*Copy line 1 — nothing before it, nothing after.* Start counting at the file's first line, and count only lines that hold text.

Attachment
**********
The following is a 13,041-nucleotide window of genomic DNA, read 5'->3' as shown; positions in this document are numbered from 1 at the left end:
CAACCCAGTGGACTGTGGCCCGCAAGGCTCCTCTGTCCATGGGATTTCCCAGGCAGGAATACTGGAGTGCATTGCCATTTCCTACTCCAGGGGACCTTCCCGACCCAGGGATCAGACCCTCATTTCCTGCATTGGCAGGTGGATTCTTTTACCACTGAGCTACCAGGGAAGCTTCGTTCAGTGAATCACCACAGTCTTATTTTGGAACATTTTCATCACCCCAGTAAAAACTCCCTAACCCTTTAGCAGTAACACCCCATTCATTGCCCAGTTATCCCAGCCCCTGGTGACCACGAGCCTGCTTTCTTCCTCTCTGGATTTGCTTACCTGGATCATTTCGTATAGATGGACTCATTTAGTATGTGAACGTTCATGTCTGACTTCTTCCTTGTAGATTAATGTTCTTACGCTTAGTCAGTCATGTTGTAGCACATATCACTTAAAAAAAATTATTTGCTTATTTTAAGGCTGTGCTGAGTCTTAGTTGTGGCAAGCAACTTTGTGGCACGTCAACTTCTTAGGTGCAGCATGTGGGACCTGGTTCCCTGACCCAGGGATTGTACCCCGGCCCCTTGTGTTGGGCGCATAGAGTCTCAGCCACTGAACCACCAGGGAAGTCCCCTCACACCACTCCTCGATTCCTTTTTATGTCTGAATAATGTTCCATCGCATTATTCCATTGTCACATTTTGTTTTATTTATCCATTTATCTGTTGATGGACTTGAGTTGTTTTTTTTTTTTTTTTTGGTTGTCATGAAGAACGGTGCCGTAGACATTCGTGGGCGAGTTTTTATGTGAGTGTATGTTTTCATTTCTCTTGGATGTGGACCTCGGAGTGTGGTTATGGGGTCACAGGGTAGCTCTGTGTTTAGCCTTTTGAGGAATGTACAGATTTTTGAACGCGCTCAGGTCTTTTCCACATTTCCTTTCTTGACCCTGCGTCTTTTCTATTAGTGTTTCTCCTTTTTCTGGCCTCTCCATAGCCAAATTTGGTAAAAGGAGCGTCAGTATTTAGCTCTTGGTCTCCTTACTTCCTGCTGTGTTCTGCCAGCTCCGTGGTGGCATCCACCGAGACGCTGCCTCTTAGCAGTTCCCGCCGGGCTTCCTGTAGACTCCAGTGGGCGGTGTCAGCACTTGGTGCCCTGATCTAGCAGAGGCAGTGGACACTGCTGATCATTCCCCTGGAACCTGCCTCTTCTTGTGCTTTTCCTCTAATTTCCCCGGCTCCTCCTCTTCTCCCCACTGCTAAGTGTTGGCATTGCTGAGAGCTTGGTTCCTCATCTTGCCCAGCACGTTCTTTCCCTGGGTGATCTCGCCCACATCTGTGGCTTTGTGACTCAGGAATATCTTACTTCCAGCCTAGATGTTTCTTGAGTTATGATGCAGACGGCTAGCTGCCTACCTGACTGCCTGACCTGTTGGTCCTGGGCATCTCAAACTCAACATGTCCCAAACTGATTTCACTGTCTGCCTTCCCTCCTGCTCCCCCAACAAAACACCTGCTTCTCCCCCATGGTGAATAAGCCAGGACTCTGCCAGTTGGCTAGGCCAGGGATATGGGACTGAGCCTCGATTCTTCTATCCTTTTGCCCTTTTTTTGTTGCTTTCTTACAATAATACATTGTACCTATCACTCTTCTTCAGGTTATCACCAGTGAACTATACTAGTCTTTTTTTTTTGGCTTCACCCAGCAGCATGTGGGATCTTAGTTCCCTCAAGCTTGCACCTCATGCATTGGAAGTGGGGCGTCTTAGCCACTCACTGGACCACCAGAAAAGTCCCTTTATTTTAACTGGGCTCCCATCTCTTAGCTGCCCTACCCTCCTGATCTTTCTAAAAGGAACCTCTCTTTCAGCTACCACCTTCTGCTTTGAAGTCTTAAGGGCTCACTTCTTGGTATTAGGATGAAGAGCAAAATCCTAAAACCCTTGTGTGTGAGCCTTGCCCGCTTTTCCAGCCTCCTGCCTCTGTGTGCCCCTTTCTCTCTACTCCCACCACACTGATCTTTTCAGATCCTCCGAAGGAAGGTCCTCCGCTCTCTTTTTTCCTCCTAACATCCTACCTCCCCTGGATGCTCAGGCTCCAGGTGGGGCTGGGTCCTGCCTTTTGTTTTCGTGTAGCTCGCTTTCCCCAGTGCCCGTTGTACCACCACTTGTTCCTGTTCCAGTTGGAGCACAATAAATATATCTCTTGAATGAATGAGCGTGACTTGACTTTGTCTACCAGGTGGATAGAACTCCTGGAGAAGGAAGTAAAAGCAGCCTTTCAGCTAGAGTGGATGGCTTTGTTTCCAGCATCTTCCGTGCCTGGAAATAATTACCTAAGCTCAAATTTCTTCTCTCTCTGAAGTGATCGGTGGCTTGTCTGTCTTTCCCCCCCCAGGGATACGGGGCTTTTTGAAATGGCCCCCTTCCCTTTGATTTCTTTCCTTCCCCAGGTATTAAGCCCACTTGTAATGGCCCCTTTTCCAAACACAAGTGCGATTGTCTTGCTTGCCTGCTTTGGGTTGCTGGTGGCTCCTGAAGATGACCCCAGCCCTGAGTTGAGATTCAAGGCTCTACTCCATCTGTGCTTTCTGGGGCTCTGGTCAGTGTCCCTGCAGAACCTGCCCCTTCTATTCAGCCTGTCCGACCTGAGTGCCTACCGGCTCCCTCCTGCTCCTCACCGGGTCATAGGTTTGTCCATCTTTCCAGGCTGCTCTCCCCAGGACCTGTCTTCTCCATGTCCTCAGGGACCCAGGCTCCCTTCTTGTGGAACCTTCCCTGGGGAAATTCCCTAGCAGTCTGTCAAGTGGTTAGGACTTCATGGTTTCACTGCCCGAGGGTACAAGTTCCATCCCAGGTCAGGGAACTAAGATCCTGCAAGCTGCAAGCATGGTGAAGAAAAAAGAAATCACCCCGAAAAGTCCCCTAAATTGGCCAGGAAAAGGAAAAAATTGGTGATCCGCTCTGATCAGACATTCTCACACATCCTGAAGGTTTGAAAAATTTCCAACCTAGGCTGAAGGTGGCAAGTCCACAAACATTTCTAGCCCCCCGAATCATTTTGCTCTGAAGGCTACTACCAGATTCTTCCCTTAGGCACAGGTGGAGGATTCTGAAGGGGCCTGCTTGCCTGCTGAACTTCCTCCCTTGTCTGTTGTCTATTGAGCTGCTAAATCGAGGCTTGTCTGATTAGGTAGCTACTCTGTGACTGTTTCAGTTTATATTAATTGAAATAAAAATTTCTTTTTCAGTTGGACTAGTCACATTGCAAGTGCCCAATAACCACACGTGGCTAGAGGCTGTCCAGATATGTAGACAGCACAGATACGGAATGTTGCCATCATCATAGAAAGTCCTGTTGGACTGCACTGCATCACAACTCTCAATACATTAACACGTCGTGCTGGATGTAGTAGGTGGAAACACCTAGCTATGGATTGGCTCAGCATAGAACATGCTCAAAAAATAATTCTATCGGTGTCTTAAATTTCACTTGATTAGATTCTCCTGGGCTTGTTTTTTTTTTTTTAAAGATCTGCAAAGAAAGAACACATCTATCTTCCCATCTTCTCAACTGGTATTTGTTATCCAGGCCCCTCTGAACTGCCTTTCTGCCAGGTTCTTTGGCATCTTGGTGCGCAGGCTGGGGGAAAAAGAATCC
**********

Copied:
The following is a 13,041-nucleotide window of genomic DNA, read 5'->3' as shown; positions in this document are numbered from 1 at the left end: